“Michael Curtiz and the Making of Casablanca” begins at 7:00 p.m. in the auditorium of the Buena Vista branch of the Burbank Public Library on Tuesday, January 23. Plenty of free parking is available on site. The author will be available to sign books for purchase after the program. The program is free to the public.

michael curtiz

A quartet of “Casablanca “winners: a sleepy Michael Curtiz, Jack Warner (talking as usual), Hal Wallis (with his Thalberg Award), one of the events hosts, Jack Benny, and the screenwriter Howard Koch (Photo Courtesy of Alan Rode collection.)

 

Author Sasha Abramsky Discusses “Jumping At Shadows”

Author Sasha Abramsky talks about his most recent book, Jumping at Shadows: The Triumph of Fear and the End of the American Dream, at the Buena Vista Library on Wednesday evening, October 4.

A Q& A session after the author’s initial presentation will allow the public to engage in conversation with the Oxford University-educated writer, who’s other notable books include The House of Twenty Thousand Books, The American Way of Poverty: How the Other Half Lives and Inside Obama’s Brain.

jumping at shadows

Author Sasha Abramsky talks about the prevalence of fear dictating Americans’ personal lives, social interactions and politics. (Photo By Lala Meredith-Vula, Courtesy Hachette Book Group)

“I very much hope to stimulate a conversation about what rampant, often-times irrational, fear is doing to our culture and to our political system,” commented Abramsky. “As we struggle to understand our moment, and how we arrived here, I hope my book can provide some answers, and can shed light on this perplexing, and in many ways infuriating, political and cultural moment.”

Jumping at Shadows “grows out of decades of reporting that I have done on social justice themes, on inequality, and on what happens when people start trivializing, viewing difference as threatening, and diversity as dangerous,” he added. “That’s the political side of this book.”

“On the non-political side (why do we fear sharks more than mosquitoes, say, or why do we wear our phobias almost like badges of honor?), it just struck me as a fascinating story about modernity and about the ways we try to find community and find stable ground in a world continually changing underfoot.”

Jumping at Shadows “is a book about how we are all bombarded these days with more and more things we are told we must add to our list of modern fears, how this can be done more effectively than ever before because of modern technology and media, and how there is often an economic and political agenda involved in creating this culture where we feel vulnerable and afraid of everything—especially people we see as different than us,” said Librarian Hubert Kozak, who books the author events at the Buena Vista Library.

jumping at shadows“It paralyzes us,” Kozak continued. “It causes us to compromise the civic virtues that we have thought of for so long as defining us as a nation.”

“When I’ve mentioned this upcoming event here, I’ve seen people vigorously nodding their heads in the audience,” he also said.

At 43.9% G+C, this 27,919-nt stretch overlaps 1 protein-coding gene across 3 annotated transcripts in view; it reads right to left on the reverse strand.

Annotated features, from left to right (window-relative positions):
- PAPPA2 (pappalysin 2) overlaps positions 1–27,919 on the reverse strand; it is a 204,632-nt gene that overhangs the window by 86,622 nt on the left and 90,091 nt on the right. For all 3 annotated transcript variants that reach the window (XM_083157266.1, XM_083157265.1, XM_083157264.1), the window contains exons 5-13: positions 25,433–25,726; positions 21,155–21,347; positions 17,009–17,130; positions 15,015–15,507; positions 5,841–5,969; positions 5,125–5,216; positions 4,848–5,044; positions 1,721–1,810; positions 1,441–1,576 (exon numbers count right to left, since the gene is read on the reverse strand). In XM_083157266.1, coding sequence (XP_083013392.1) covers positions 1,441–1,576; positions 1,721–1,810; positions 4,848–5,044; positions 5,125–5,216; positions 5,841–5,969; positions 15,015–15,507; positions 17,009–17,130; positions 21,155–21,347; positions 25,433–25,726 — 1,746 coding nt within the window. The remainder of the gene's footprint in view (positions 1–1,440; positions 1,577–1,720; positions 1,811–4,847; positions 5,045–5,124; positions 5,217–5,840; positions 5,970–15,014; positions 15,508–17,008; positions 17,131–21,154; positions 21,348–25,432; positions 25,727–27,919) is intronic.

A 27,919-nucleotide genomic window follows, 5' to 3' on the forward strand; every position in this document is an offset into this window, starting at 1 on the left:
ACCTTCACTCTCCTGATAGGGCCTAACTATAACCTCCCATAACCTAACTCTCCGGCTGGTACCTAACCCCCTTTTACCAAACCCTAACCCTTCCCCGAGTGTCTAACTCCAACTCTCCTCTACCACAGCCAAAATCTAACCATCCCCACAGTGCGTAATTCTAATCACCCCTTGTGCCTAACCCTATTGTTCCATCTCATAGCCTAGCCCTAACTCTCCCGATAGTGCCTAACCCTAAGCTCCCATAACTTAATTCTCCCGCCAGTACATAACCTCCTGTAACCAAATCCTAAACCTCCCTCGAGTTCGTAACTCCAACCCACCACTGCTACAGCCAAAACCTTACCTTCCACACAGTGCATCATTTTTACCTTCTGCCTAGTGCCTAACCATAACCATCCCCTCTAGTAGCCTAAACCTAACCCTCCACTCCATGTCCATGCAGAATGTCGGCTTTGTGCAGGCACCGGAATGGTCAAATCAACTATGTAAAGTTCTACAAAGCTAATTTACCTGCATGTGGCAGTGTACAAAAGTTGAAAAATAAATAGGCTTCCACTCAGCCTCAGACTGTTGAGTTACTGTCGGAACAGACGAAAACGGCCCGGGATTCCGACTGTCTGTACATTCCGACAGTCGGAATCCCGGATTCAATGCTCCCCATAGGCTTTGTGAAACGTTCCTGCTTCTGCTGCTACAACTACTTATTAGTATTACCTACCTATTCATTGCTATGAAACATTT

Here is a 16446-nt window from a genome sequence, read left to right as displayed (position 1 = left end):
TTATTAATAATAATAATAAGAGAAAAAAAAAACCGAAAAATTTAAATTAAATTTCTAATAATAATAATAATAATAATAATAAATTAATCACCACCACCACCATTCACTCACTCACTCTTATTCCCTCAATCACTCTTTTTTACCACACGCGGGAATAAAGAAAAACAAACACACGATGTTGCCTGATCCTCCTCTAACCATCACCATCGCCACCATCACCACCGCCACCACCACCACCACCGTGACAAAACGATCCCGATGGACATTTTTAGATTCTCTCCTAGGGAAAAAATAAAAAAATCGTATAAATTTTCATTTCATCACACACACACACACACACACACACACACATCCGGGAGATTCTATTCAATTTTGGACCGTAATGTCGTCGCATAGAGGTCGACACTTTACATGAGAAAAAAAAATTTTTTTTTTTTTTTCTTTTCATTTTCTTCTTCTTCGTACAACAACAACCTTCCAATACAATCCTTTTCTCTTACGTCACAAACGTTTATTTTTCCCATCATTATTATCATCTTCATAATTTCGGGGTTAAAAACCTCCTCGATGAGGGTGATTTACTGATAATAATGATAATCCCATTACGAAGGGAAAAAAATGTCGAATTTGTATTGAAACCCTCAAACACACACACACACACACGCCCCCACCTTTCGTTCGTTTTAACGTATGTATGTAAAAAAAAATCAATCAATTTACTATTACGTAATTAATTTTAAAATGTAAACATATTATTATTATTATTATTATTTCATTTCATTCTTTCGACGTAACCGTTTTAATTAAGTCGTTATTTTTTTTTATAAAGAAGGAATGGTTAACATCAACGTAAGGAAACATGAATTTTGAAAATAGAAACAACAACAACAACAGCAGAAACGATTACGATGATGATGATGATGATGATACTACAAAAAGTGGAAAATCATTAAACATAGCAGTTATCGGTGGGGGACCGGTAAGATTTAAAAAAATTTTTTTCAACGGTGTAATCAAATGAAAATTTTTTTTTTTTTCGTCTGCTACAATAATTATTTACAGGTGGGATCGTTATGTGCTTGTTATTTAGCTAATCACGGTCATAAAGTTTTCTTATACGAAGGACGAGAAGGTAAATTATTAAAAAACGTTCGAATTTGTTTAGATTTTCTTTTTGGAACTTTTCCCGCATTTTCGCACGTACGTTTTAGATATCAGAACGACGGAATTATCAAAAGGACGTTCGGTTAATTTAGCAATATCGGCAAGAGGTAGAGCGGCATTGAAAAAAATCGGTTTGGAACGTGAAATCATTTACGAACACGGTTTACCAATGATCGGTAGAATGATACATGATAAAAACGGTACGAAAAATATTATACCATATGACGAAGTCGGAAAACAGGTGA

“It seems that the author has hit a nerve. He diagnoses something we are all dealing with in modern life, and he is trying to explain why recognizing what is going on, bringing it to consciousness, and maybe calling it out, is important.”

“The book, to me, tells many stories: political and cultural, educational and psychological,” Abramsky said.

“Reporting it was a journey for me – pushing me to explore academic areas I hadn’t previously visited, taking me into writing about psychology and neuroscience and physiology… all things that, as a lay person, I find inherently interesting – and I hope that I have managed to convey all of this mystery and all of the wonder of exploration to my audience.”

Abramsky’s author event on Jumping at Shadows begins at 7:00 p.m. The event and parking are free to the public. The Buena Vista branch of the Burbank Public Library is located at 300 N. Buena Vista Street in Burbank.

“Warner Bros” Author Event Slated For Buena Vista Library

The author of Warner Bros, The Making of an American Movie Studio, David Thomson, is scheduled to appear at the Buena Vista Library on September 13.

“Among the major movie studios Warners was the most remote,” Thomson commented. “It found itself in a rural-suburban place, working class, but then it employed a lot of people who wanted to live close to work.”

Book jacket cover for David Thomson’s “Warner Bros.”

“So it became a kind of movie center. In many ways, it retains that character and I think it helped in giving Warners a family feeling,” Thomson also said.

“It’s a book about something young people today hardly understand – a movie studio where the same people worked together for years or decades so that sometimes the pictures seemed to make themselves.”

Thomson, a film critic and author of several books on the movies, will be introduced by Warner Bros. Studios senior archivist Mark Greenhalgh.

“The story of the Warner brothers is a classic American success story,” said Greenhalgh. “The history of their studio goes back nearly a hundred years now and has become an integral part of the history of Burbank.”

“The Warner family were great believers in being good citizens of both the nation and their community. David Thomson’s book, Warner Bros, The Making of an American Movie Studio, brings a fun and fresh perspective to their inspiring story.”